5. Eyes: Explore whether you prefer to keep your eyes open or closed. Chodron advocates for keeping your eyes open, gazing softly four to six feet in front. This is thought to cultivate open receptivity. Most traditions encourage us to close our eyes to minimize distractions and help us turn inward. Personally, I normally find it easier to keep my eyes closed, especially at home where I might notice a dust bunny if I left my eyes open.
6. Mouth: Relax the jaw. Consider leaving the mouth open very slightly to help the breath move easily through the nose and mouth and keep the jaw relaxed.
Once you’ve “found your seat” and are prepared for meditation, set a timer, if you haven’t already, and then gently close your eyes. Bring your attention to your breath. Without trying to change it, simply observe it moving in and out of your body. Notice how it feels, where you feel it enter and how it leaves your body. That’s it. Be curious about it — how does it feel in your body? How does it move your body?
When your mind wanders, and it will, simply notice that you are thinking about something else, and gently bring your focus back to your breath. It may help to label it. Once you realize that you are distracted from the breath, make a mental note, “thinking,” and then move your mind back to your breath. You might be tempted to think “Oh, that’s bad, I’m doing this wrong. I’m bad at this…” (At least, that happens to me). But try not to attach judgment to your thoughts, good or bad. Try not to beat yourself up about it, or get pulled into a spiral of self-talk about the fact you’re thinking. Just label it as thinking, and move back to the breath. Accept that you will become distracted. It’s part of the practice.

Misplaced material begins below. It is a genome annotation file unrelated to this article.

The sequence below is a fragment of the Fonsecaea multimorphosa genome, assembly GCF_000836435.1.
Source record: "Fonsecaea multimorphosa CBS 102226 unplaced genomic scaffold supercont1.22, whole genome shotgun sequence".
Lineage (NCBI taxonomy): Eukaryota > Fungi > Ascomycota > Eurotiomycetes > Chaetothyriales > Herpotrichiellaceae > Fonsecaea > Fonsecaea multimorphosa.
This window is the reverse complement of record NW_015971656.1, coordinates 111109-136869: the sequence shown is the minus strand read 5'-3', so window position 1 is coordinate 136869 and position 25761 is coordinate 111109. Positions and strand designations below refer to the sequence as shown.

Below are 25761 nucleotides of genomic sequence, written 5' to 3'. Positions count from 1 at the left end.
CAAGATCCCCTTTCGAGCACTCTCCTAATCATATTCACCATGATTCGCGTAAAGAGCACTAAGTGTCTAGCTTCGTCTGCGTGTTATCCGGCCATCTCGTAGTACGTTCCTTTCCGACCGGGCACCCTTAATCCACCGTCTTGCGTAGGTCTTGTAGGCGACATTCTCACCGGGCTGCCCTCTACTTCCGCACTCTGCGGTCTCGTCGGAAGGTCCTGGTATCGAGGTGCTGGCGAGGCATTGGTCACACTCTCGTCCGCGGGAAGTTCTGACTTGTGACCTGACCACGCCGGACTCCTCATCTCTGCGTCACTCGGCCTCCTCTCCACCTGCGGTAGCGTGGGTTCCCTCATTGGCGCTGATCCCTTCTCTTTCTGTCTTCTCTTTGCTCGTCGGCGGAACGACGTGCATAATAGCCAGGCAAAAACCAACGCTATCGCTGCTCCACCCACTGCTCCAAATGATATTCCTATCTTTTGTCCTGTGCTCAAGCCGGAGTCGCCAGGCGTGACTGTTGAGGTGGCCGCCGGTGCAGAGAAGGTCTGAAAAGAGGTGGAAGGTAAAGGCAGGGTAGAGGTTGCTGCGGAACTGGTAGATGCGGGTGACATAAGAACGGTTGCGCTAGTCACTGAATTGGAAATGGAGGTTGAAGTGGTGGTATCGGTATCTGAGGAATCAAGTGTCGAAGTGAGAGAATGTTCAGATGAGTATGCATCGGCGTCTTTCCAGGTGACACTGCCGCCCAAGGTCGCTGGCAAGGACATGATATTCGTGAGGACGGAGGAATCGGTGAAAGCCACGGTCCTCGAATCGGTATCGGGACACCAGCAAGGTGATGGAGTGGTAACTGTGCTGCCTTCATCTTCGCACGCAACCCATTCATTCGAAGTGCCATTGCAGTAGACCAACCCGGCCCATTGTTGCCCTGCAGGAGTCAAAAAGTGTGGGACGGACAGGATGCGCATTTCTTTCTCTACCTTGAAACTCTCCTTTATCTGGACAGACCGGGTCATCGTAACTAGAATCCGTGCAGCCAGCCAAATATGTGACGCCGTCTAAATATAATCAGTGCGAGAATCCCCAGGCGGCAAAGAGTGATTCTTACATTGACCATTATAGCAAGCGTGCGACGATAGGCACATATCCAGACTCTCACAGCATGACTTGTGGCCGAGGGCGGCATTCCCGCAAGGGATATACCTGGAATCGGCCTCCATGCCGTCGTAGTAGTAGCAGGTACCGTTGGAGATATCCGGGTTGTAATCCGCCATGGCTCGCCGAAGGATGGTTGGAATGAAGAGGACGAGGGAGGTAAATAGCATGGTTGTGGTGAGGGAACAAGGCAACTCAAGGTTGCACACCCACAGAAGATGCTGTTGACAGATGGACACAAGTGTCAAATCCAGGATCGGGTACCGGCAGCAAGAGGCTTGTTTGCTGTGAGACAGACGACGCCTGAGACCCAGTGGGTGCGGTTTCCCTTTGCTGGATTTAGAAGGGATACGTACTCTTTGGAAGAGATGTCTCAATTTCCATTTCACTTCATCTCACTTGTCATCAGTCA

When your timer sounds, hopefully quietly, pull yourself into the room gently. Maybe take a deeper breath or stretch a bit. You might take a moment to journal about your experience.
If you are having a hard time maintaining your focus on your breath, consider counting as well. This doesn’t have to be complicated. Simply count on each exhale, perhaps one to ten. When you reach ten, then start again at one. If you count on the inhale, that’s fine. If you forget where you were, just start again. This will help you keep your attention on your breath by giving you something to focus on.
Another technique that I like is to count the length of your breath. On an inhale, start counting slowly until you’ve fully inhaled. Don’t consciously try to lengthen or shorten it. It doesn’t matter how high you count or how slowly. Then count your exhale. Are the numbers the same or different? As you progress in your meditation, you might try to even those numbers out so that they match in duration. For instance, if you count to three on your inhale, but exhale in two, gently see if you can ever so slowly even out your breaths so that the inhale and exhale are both taking to the count of three. Evening out the breath works particularly well to help ground and relax the body.
Remember that meditation is a practice. There is no right or wrong way. Our mind is supposed to wander. Each time it happens, we’ve been given an opportunity to recognize it, and then return our focus back to the present, back to our breath.
It’s practice for staying present, for working with our frustrations, fears, or worries that might creep up during our days. It gives us a chance to explore our thoughts, and then return back to the immediate experience. Whether we’ve starting daydreaming during a meeting, or we’ve been preoccupied with worrying for weeks, we can always refocus our attention on what is going on around us, right now. Meditation is an opportunity to practice returning to our bodies and our current experience when we realize that our focus has wandered.
In this way, it’s a practice for our lives.
Wishing you a few moments of clarity amidst the chaos,